We argue that what is now needed are experimental approaches using controlled manipulations of trauma exposure, PTSD symptoms, or putative shared casual mechanisms and an assessment of the impact of these manipulations on psychotic symptoms. There have been initial examples of this in the use of the analog trauma paradigm, in which trauma exposure is experimentally manipulated (with the presentation of a distressing film) and outcomes examined (e.g., Marks et al., 2012). There are, however, challenges in the design and execution of these studies in trauma-affected and psychosis populations, possibly explaining why the majority of these studies have thus far been conducted with non-clinical samples. In clinical groups, there are ethical and clinical issues with introducing trauma exposure as an independent variable, or with inducing controlled increases in PTSD symptoms.

An Interventionist-Casual Paradigm for the Investigation of the Relationship between Trauma, PTSD and Psychosis

We propose that an alternative experimental model that holds promise in moving past this methodological impasse is the interventionist-causal paradigm. In this approach, causation is substantiated by controlled manipulation of the hypothesized causal mechanism and examination of the subsequent effect on the symptom of interest (Kendler and Campbell, 2009). In psychiatry research this can be accomplished using interventions proposed to act on causal mechanisms, establishing their effect on these mechanisms when compared with a control intervention to minimize other confounding variables, and observing the impact on the symptoms of interest. If this chain of causality can be established, then causal inferences regarding the mechanisms in question may be confirmed. In practice, this looks like a randomized controlled trial of an intervention, but as well as establishing treatment efficacy, we use this paradigm to further our understanding of causal mechanisms. An interventionist-causal paradigm has been previously noted for its use in understanding causal mechanisms in psychosis (Freeman, 2011; Garety and Freeman, 2013; Reininghaus et al., 2016). An attractive aspect of this model is that the experimental intervention is one that is designed to reduce problematic causal processes and thus (hypothetically) improve symptom outcomes of interest. This is well aligned with the ethos of the fields of clinical psychology and psychiatry.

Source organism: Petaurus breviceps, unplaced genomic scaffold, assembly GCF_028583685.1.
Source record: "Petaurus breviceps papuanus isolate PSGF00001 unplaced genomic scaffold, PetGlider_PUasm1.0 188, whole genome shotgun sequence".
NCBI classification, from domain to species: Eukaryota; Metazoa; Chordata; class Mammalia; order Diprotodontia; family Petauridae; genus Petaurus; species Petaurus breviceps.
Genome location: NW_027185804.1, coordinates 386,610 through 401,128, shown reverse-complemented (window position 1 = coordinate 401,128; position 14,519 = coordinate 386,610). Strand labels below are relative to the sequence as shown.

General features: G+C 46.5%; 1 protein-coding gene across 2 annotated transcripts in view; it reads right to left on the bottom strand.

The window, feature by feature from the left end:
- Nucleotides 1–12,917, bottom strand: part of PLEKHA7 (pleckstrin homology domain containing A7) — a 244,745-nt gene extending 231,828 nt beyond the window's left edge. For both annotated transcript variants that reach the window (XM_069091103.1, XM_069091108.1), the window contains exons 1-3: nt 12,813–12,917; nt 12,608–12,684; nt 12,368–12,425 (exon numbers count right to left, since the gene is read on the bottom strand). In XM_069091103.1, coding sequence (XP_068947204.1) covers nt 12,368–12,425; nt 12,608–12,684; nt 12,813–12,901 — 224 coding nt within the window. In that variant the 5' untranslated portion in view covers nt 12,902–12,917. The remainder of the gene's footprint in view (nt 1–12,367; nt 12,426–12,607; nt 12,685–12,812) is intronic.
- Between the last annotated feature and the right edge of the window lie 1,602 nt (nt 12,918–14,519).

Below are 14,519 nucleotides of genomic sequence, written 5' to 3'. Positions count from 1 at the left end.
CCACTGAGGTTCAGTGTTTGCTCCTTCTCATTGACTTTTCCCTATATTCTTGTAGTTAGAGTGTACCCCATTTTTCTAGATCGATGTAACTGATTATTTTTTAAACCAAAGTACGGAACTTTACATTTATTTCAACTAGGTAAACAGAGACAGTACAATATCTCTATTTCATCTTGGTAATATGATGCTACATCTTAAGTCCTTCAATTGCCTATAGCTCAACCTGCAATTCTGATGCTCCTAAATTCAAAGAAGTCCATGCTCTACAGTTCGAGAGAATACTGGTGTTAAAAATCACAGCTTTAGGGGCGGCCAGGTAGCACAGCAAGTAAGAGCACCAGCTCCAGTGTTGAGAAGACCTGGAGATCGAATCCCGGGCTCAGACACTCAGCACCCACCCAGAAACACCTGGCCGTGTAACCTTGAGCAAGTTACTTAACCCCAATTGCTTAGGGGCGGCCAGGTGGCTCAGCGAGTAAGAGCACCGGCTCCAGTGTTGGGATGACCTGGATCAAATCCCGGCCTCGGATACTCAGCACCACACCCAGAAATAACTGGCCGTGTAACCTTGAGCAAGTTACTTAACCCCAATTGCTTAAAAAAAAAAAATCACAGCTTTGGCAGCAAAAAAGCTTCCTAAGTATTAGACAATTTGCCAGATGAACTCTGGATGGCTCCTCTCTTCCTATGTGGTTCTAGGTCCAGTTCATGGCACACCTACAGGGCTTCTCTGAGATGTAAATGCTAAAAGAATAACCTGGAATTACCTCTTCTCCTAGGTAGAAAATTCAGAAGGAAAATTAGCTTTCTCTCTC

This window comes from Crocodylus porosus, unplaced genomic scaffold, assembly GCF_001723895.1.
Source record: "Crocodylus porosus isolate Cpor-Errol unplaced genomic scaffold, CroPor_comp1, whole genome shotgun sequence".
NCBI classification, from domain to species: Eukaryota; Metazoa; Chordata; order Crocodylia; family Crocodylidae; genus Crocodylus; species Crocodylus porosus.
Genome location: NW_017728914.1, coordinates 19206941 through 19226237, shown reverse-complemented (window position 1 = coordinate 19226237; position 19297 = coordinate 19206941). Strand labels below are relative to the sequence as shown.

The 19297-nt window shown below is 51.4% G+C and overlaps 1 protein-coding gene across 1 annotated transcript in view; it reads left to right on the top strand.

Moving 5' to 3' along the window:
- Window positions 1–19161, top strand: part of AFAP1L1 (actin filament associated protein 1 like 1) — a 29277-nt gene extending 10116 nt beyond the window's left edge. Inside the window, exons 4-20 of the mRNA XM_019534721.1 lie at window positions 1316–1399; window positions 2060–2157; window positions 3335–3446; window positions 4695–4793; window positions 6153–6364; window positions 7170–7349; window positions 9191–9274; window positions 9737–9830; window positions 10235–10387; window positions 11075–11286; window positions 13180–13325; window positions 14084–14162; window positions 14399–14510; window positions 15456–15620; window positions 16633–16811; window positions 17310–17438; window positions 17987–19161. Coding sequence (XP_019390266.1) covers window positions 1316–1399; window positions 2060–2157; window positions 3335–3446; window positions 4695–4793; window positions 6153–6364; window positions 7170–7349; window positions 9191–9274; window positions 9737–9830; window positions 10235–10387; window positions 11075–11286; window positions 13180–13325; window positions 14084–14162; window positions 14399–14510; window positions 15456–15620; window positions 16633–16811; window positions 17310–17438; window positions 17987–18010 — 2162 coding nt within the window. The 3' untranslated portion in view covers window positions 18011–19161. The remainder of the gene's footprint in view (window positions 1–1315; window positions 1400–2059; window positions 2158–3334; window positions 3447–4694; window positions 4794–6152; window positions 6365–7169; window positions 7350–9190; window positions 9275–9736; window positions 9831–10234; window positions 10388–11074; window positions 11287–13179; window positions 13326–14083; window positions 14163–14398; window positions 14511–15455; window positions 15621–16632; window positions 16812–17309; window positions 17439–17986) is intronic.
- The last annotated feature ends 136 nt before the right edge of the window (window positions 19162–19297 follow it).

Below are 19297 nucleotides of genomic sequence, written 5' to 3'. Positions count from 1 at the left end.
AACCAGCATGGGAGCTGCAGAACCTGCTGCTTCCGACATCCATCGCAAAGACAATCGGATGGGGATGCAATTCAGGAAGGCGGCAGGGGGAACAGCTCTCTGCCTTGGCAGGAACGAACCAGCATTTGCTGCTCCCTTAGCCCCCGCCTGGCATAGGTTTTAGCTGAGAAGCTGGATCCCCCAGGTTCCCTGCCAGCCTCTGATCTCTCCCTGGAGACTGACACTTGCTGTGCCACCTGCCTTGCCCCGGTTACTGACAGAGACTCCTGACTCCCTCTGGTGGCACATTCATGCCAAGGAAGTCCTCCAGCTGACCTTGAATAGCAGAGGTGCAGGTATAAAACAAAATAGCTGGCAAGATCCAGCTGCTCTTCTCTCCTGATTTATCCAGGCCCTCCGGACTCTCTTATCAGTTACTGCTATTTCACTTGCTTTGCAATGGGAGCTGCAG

The well-developed PTSD treatment literature gives us a head start in terms of assessing the causal role of PTSD symptomatology itself in psychotic experiences using the interventionist-causal model. Treatments that are already known to be effective in reducing PTSD symptoms, such as prolonged exposure, trauma focused CBT and Eye Movement Desensitization and Reprocessing therapy (EMDR) (Bisson et al., 2007), can be delivered to people with psychosis in controlled studies and the effects on both PTSD symptoms and psychotic symptoms established. Approaches to date using these treatments for people experiencing psychosis have focused on treating comorbid PTSD symptoms, demonstrating the safety of using such interventions and some positive effects on PTSD symptoms, particularly for EMDR and prolonged exposure (van den Berg et al., 2015), but less so for cognitive restructuring (Steel et al., 2017). There is, however, limited data on the impact of these interventions on psychotic symptoms.